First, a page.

Raised in a privileged business family, Mr. Wofford attracted national media attention as a teenager during World War II. He helped launch the Student Federalists group, an organization that sought to unite the world’s democracies in a battle against fascism and to keep the postwar peace.
Mr. Wofford became one of the first white students to graduate from the historically black Howard University Law School in Washington. He was an early supporter of the Rev. Martin Luther King Jr. and marched alongside him in the civil and voting rights flash point of Selma, Ala. Robert F. Kennedy, the president’s brother who served as U.S. attorney general, once referred to Mr. Wofford as a “slight madman” in his zeal for advancing civil rights.
Mr. Wofford went on to a wide-ranging career, serving as President Kennedy’s special assistant for civil rights, helping Kennedy in-law R. Sargent Shriver launch the Peace Corps and heading two colleges, including Bryn Mawr in Pennsylvania.
In 1991, he defeated a giant of Pennsylvania politics — former Republican governor and U.S. attorney general Richard Thornburgh — in a special election to become the state’s first Democratic senator in more than 20 years. In Philadelphia in 2008, he introduced then-Sen. Barack Obama (D-Ill.) before the stirring “A More Perfect Union” speech on race relations during the presidential race that would propel Obama to the White House.
In 2016, Mr. Wofford described the merging of his personal and political ideals in an essay published in the New York Times, “Finding love again, this time with a man.”
Mr. Wofford, by then a widower, described how he met Matthew Charlton, an interior designer 50 years his junior, and the two became a couple. The essay ended with Mr. Wofford’s announcement that he and Charlton would soon exchange marriage vows. They wed that year.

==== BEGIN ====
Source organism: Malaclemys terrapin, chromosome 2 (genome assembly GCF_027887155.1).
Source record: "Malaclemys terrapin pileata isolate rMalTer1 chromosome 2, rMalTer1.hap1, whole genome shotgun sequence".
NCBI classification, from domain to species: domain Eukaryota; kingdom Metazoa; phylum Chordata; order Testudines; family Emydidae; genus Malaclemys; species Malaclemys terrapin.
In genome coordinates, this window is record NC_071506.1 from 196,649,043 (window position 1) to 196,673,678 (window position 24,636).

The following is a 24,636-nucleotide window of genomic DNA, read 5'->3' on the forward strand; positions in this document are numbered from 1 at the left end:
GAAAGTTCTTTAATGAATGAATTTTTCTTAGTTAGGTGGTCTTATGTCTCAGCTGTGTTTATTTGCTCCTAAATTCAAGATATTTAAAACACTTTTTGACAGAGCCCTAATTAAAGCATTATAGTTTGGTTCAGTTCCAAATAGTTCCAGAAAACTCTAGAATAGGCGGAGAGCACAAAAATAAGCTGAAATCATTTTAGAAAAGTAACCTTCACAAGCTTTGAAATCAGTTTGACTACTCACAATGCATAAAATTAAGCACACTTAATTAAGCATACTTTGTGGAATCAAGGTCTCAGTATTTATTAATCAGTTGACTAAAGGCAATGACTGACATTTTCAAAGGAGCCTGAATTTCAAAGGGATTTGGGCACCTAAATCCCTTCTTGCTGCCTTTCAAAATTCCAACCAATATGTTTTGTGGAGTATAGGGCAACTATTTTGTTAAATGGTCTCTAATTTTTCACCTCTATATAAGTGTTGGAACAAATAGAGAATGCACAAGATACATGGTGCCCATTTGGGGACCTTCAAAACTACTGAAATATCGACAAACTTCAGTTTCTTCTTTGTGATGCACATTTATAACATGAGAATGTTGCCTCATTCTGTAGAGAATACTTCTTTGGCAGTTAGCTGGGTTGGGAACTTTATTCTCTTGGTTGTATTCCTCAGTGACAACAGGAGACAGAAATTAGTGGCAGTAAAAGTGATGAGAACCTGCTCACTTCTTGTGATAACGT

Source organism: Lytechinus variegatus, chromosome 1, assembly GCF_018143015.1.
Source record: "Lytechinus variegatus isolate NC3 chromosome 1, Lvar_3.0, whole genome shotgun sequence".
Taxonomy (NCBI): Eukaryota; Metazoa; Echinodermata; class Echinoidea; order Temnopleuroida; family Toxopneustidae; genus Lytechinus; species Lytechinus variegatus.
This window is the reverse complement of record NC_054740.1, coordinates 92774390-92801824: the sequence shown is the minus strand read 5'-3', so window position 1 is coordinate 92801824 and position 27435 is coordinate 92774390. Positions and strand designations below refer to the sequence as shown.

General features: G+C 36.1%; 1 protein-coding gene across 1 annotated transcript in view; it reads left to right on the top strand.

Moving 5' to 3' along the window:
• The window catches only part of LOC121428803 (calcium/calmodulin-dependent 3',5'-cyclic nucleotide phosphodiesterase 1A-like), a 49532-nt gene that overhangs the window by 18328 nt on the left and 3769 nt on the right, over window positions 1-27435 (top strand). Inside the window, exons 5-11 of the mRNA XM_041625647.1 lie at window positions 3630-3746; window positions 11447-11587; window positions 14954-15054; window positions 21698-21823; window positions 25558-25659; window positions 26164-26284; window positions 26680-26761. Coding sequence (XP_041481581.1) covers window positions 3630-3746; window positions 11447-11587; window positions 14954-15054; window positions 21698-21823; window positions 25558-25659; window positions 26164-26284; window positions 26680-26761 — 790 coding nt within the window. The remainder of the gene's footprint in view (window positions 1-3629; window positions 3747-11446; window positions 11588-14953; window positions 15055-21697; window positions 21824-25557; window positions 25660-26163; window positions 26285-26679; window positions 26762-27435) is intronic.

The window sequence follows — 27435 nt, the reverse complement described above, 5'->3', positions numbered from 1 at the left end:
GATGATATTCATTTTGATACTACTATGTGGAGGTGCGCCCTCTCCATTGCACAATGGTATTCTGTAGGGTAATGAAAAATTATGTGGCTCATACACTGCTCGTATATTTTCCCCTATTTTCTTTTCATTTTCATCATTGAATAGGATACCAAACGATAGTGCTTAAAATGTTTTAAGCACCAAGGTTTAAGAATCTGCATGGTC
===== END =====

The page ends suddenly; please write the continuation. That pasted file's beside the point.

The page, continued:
The courtly, professorial nonagenarian said he did not consider himself gay. “Too often, our society seeks to label people by pinning them on the wall — straight, gay or in between,” he wrote. “I don’t categorize myself based on the gender of those I love.”
He admitted that he had once viewed same-sex marriage, which was legalized in a landmark 2015 U.S. Supreme Court ruling, as a political impossibility. But, as he reflected in the essay, the dramatic social and political change he had witnessed decades earlier should have banished such pessimism.
The 'blue bomb'
In 1960, student sit-ins at segregated lunch counters and restaurants were exploding across the South. That October, at one such protest in Atlanta, King was arrested and jailed.
His predicament worsened after the judge in the case learned of a prior conviction: Several months earlier, King and his wife had been driving a white friend to the hospital in a neighboring county and were pulled over by a police officer suspicious of the interracial group of travelers. The civil rights leader, who had been found guilty of driving with an out-of-state-license, a misdemeanor, was sentenced to four months of hard labor.
His wife, Coretta Scott King, then pregnant with their third child, feared her husband would be killed in jail. Her fear turned to terror after he was yanked from his cell in the middle of the night and taken to a maximum-security prison in Reidsville, Ga. By the time she reached Mr. Wofford, a friend since the 1955-1956 Montgomery bus boycott, she was hysterical.